We’re seeing Microsoft establish a new center of gravity for developer advocacy talent in “Cloud City”, under Jeff Sandquist, General Manager on the Cloud and Enterprise team. Jeff was at Twitter for a while but he’s back at Microsoft and taking names. That great big sucking sound, etc. The flow of talent has been notable for a while, but poaching Ashley McNamara from Pivotal, literally right after she joined them, really cemented the view that Jeff is on a roll. McNamara has been an ever present on the Go scene, and she represents some of goodness in what is becoming a much more welcoming language community. Her work drawing gophers helps set the tone. The Surface Studio is going to get a lot of use.
McNamara’s post Why I joined Microsoft is well worth a read. I won’t dwell on Microsoft’s open source bona fides, which the post covers well, but what is interesting is the take on Developer Advocacy and Developer Experience, and the reporting lines involved. DevRel needs to be engaged with Engineering – an advocate’s role is not outbound, but is rather a conduit between developers and the developer platforms and services they use.
- If your Developer Advocate rolls up under marketing, you’re doing it wrong.
- If your Developer Advocate doesn’t have a direct line to product managers and the ability to suggest changes based on developer/customer feedback, you’re doing it wrong.
- If your Developer Advocate is being used as a sales resource, you’re doing it wrong. (That’s called Sales Engineering).
- The job of a Developer Advocate isn’t a one-to-one job, it’s a one-to-many job. As a Developer Advocate, you’re spreading awareness and enabling developers to do what they love; write, code, and learn.
John Papa’s hiring post points to this description of the role.
The mission of the Cloud Developer Advocacy team is to win the hearts and minds of Developers and IT Operators to secure the future of the platform. The Cloud Developer Advocacy team is first and foremost pivoted on enabling a healthy ecosystem for technical communities targeting Azure. Each team maps to a set of Azure services and open source technologies relevant to that technical audience. We will be opportunistic and hire for capability rather than by geography, we will still ensure we have great coverage in the United States and key WW geographies including London, Bangalore, Shanghai, and Tel Aviv.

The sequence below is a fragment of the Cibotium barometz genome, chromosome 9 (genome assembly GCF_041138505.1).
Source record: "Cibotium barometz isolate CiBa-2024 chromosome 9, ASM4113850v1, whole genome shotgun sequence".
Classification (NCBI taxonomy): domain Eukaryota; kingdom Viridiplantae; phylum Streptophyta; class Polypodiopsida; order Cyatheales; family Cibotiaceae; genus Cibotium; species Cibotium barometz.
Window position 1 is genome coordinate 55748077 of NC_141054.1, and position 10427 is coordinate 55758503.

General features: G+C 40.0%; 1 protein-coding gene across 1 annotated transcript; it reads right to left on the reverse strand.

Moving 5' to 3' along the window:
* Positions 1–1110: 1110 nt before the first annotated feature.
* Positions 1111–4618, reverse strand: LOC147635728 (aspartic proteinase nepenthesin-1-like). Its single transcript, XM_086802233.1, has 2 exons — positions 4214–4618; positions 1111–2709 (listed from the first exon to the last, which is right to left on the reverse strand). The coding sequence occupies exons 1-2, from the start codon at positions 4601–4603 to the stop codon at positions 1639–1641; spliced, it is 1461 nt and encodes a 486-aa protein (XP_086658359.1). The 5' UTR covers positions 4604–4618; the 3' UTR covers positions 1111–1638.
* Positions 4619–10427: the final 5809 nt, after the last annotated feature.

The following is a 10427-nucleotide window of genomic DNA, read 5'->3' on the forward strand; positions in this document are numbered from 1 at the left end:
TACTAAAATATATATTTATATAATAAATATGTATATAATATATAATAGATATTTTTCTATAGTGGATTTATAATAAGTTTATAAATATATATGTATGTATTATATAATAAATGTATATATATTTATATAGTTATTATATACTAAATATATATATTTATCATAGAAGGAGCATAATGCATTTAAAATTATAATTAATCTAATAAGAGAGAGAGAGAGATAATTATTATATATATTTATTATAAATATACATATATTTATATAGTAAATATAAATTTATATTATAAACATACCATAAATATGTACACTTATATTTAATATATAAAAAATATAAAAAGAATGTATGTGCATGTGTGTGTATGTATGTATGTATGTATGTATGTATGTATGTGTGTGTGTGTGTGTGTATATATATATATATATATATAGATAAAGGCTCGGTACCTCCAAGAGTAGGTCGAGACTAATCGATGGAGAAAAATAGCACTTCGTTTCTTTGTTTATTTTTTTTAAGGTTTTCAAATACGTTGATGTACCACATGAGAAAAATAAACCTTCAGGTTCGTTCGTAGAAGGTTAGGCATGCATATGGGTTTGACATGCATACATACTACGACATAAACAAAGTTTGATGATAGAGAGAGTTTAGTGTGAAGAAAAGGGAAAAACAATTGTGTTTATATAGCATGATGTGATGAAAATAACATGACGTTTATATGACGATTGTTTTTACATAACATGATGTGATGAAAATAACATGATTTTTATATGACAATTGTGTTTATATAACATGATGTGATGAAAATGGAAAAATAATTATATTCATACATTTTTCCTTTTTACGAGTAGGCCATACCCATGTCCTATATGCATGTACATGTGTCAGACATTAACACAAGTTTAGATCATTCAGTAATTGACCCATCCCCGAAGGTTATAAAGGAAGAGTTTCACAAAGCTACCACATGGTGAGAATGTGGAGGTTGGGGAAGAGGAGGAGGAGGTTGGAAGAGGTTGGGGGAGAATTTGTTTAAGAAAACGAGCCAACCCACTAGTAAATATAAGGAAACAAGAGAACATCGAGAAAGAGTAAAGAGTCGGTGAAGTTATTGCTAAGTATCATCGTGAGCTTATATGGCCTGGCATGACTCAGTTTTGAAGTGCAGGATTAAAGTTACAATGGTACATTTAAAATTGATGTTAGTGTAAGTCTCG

Azure also hired Paige Bailey this week, which actually triggered this post, as an AI/ML evangelist. I talked to Ant Stanley about the growing group and being a switched on sort of this chap literally had this list at his fingertips.
Aaron also joined just this week
Brian Liston Principal Developer Advocate
Paige Bailey AI/ML
Tim Heuer XAML, Xamarin, C#, .NET
Vadim Karpusenko HPC, AI/ML
Shayne Boyer ASP .NET Core, Docker
Brian Benz Java
Some of these folks were already at Microsoft, but some are also recent outside hires on this growing team.
Ant also pointed out there seem to be a propensity to hire people with tattoos. But that’s maybe just a generational thing. I am not sure it’s a job requirement.
“Microsoft hires developer advocates” is hardly news. But refocusing with more than a nod to open source makes a lot of sense. Azure has been doing a solid job of the business development side of ecosystem development. Our commercial open source clients pretty much uniformly say Microsoft is a great partner. But deep, engaged support for specific language communities remains a great way to establish a platform.
Go may not be the biggest language out there, but it is growing fast, and is “the language of infrastructure development”. The Go investments align well with Microsoft’s engineering commitments around Kubernetes that include hiring Brendan Burns.
We’ll be keeping a watch on the growing team. I think we can probably expect a Python hire any day now…
Let me know if there’s anyone we missed.
Microsoft and Pivotal are both clients.
The photo above comes from McNamara’s tweet stream, and the Gopher was created with her platform Gopherize.